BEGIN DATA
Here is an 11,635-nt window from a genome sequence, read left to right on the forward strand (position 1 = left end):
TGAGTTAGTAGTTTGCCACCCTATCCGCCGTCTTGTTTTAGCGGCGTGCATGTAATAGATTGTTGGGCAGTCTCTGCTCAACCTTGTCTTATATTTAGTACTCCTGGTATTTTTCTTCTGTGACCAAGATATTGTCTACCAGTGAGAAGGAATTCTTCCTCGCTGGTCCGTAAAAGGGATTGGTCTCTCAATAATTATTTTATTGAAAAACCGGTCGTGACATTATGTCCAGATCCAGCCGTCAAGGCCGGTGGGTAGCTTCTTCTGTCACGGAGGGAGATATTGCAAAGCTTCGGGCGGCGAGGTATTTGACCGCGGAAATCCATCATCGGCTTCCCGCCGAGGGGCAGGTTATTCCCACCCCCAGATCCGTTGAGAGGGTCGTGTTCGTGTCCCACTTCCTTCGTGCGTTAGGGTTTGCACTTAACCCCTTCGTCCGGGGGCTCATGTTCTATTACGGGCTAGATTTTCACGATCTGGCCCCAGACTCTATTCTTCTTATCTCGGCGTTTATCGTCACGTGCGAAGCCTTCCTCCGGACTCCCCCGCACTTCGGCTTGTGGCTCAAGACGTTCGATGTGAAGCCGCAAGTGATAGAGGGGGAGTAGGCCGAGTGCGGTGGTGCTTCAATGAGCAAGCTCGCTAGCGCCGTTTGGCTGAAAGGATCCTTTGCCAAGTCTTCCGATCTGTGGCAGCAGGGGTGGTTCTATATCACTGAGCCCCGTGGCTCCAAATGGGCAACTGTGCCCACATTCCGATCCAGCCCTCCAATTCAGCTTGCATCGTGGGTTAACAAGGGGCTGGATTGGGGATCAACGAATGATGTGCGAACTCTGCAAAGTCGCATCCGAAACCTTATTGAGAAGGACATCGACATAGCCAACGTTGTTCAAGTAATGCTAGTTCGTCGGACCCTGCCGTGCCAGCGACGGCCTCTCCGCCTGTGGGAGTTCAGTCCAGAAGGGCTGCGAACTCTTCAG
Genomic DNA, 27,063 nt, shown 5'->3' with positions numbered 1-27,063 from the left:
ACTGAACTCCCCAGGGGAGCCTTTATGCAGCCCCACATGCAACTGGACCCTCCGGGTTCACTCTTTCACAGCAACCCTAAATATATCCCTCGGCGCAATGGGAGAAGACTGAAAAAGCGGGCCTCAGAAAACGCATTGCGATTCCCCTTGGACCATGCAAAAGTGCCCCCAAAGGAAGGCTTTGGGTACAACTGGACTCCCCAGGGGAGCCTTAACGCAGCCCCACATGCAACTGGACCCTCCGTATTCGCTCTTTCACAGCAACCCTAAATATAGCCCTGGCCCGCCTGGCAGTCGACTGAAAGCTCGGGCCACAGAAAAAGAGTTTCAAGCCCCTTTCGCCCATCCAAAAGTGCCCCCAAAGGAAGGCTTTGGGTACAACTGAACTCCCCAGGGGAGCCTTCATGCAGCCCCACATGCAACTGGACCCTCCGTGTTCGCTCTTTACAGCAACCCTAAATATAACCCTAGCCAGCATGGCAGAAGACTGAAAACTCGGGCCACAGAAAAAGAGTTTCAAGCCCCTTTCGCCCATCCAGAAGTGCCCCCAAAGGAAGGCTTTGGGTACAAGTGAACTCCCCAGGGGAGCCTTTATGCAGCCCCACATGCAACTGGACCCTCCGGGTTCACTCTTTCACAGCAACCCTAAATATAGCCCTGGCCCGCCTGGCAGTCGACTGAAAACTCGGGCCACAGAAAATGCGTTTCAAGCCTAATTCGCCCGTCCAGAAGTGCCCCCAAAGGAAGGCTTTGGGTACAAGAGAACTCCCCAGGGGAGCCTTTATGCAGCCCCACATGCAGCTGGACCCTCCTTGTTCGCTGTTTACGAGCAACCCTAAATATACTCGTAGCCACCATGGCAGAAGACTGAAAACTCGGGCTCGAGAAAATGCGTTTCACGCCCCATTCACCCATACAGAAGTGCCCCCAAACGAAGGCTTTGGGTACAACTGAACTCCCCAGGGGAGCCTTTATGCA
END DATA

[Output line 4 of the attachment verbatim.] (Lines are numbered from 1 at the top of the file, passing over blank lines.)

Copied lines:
ACTGAACTCCCCAGGGGAGCCTTTATGCAGCCCCACATGCAACTGGACCCTCCGGGTTCACTCTTTCACAGCAACCCTAAATATATCCCTCGGCGCAATGGGAGAAGACTGAAAAAGCGGGCCTCAGAAAACGCATTGCGATTCCCCTTGGACCATGCAAAAGTGCCCCCAAAGGAAGGCTTTGGGTACAACTGGACTCCCCAGGGGAGCCTTAACGCAGCCCCACATGCAACTGGACCCTCCGTATTCGCTCTTTCACAGCAACCCTAAATATAGCCCTGGCCCGCCTGGCAGTCGACTGAAAGCTCGGGCCACAGAAAAAGAGTTTCAAGCCCCTTTCGCCCATCCAAAAGTGCCCCCAAAGGAAGGCTTTGGGTACAACTGAACTCCCCAGGGGAGCCTTCATGCAGCCCCACATGCAACTGGACCCTCCGTGTTCGCTCTTTACAGCAACCCTAAATATAACCCTAGCCAGCATGGCAGAAGACTGAAAACTCGGGCCACAGAAAAAGAGTTTCAAGCCCCTTTCGCCCATCCAGAAGTGCCCCCAAAGGAAGGCTTTGGGTACAAGTGAACTCCCCAGGGGAGCCTTTATGCAGCCCCACATGCAACTGGACCCTCCGGGTTCACTCTTTCACAGCAACCCTAAATATAGCCCTGGCCCGCCTGGCAGTCGACTGAAAACTCGGGCCACAGAAAATGCGTTTCAAGCCTAATTCGCCCGTCCAGAAGTGCCCCCAAAGGAAGGCTTTGGGTACAAGAGAACTCCCCAGGGGAGCCTTTATGCAGCCCCACATGCAGCTGGACCCTCCTTGTTCGCTGTTTACGAGCAACCCTAAATATACTCGTAGCCACCATGGCAGAAGACTGAAAACTCGGGCTCGAGAAAATGCGTTTCACGCCCCATTCACCCATACAGAAGTGCCCCCAAACGAAGGCTTTGGGTACAACTGAACTCCCCAGGGGAGCCTTTATGCA